Bitcoin "will probably be totally wiped out"? The Independent FUDs crypto

01 Jul, 2018
by David Robb
Bitcoin will probably be totally wiped out? The Independent FUDs crypto

UK online news site The Independent has published an article claiming that Bitcoin may soon be completely wiped out. Citing the recent price drop and issues regarding the utility of crypto, the author turned the FUD up to the max.

According to the article, cryptos shouldn't really be classed as utilities, as they "don’t really serve as mediums of exchange because they have to be switched into real money first. They are, however, an asset class like gold, fine wines or classic cars".

It criticized the way that fiat currency manipulation can damage economies, giving the example of Venezuela's inflation, but also drew parallels between this and the current crypto situation: "The Bolivar has lost 99 per cent of its value against the dollar this year (Bitcoin has lost 58 per cent)". The author suggested that if the main BTC holders "collectively try to bunk out, there would be a Bolivar situation."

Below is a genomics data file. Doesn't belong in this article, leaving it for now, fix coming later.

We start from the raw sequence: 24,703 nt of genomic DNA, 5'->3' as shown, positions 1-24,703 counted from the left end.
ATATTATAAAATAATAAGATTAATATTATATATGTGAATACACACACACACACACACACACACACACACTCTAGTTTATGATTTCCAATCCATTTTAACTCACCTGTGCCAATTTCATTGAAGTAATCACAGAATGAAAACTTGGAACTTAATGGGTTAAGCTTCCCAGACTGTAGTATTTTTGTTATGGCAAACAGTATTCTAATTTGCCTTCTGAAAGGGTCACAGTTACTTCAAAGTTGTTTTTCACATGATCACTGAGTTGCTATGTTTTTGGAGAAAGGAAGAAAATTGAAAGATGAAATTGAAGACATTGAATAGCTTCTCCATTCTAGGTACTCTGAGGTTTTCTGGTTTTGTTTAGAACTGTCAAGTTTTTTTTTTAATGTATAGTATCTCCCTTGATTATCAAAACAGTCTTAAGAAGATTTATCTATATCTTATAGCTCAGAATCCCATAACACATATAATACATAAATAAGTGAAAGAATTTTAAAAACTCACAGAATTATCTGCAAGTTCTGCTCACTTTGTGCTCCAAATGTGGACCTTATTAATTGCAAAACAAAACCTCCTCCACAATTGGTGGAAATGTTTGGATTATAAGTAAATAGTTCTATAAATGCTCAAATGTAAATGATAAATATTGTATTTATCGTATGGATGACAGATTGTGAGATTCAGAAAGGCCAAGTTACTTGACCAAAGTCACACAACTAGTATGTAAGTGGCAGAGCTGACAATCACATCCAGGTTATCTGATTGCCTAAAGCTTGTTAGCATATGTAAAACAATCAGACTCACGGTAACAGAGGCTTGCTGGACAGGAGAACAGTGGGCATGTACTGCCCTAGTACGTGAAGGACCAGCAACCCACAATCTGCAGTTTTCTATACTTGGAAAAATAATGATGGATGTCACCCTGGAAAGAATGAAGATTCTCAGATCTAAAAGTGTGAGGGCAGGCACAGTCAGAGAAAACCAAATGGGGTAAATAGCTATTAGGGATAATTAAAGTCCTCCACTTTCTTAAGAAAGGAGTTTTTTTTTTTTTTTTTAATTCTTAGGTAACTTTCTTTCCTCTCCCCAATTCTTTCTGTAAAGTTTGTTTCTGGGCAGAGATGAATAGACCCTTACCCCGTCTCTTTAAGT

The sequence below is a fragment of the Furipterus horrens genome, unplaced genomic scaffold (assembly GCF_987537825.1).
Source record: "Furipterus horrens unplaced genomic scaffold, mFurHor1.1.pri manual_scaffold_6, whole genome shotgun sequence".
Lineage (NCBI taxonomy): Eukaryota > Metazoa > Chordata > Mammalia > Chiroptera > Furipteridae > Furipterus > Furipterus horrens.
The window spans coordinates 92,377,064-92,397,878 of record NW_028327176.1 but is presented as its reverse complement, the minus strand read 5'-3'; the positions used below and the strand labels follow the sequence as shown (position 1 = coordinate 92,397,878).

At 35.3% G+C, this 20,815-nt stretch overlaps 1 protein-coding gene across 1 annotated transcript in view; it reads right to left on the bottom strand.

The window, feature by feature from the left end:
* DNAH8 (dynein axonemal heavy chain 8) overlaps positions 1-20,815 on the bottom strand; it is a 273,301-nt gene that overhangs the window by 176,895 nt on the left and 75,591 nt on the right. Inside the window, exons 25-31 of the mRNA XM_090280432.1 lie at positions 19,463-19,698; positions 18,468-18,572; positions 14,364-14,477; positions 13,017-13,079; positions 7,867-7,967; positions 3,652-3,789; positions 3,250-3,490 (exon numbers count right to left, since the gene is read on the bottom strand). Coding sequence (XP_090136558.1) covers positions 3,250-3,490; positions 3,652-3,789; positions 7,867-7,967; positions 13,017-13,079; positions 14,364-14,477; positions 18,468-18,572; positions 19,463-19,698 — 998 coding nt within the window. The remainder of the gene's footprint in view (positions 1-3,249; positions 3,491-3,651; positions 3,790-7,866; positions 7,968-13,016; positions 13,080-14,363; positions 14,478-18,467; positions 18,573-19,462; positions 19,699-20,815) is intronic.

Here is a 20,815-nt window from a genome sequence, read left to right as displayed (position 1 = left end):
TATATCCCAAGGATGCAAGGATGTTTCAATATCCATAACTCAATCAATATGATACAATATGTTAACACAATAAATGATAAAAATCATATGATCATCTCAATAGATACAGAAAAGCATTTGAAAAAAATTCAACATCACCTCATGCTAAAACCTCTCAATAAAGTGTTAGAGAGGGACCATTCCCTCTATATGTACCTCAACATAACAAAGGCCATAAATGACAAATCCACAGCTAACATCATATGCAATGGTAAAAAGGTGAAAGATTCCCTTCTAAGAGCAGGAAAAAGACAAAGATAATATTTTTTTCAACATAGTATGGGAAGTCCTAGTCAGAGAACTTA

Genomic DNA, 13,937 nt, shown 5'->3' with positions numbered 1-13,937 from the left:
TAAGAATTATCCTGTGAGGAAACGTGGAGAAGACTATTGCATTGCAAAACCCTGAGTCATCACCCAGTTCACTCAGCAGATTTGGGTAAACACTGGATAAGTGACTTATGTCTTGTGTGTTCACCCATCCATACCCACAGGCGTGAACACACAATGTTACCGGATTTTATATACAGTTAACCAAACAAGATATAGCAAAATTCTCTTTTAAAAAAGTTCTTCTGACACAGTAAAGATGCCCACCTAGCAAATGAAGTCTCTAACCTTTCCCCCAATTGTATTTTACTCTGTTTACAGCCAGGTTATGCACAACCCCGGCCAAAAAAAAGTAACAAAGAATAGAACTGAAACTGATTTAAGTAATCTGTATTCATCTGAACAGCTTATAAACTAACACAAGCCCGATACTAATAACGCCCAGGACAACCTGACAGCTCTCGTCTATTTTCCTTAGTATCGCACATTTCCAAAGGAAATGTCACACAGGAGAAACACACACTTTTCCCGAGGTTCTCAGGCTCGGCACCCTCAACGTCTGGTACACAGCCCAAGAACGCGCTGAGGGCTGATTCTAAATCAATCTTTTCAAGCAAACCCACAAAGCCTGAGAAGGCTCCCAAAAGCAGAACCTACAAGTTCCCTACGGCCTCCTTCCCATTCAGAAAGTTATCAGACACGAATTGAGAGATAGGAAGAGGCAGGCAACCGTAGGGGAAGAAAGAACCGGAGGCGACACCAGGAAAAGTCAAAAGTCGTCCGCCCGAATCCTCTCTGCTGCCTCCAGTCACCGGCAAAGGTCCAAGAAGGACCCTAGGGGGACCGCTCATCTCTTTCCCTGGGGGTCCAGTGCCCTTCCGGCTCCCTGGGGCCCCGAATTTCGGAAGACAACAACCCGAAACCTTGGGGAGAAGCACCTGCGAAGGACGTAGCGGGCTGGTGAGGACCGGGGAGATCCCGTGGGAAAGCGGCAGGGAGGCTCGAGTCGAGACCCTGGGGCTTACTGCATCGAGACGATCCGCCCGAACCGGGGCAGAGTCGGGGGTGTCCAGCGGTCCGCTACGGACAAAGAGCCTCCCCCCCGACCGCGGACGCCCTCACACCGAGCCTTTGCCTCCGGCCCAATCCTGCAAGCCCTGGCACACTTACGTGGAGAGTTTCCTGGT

Standard negative opinions from mainstream financial institutions were trotted out, such as the Swiss BIS (Bank for International Settlements) criticism of crypto's scalability, stability, and trust. For some balanced expert investor opinion, a video of billionaire Warren Buffett calling Bitcoin 'rat poison squared' was also added.

Response on crypto Twitter was as expected:

While a small number of Chinese investors owning the vast majority of BTC is an issue worthy of attention, as is the huge amount of energy consumption involved with crypto mining, the conclusion that crypto is over is at best too pessimistic.

The author seemed to think that the current price drop is a sign of weakness, despite the fact that the general trend since BTC started less than 10 years ago is overwhelmingly positive. 

And to drive home just how little this article seems to understand the importance of crypto, it quotes the BIS as saying that "the decentralised nature of cryptocurrencies is a weakness rather than a strength", without considering whether this well-established Swiss banking insitution might have its own motives in making this judgement. 


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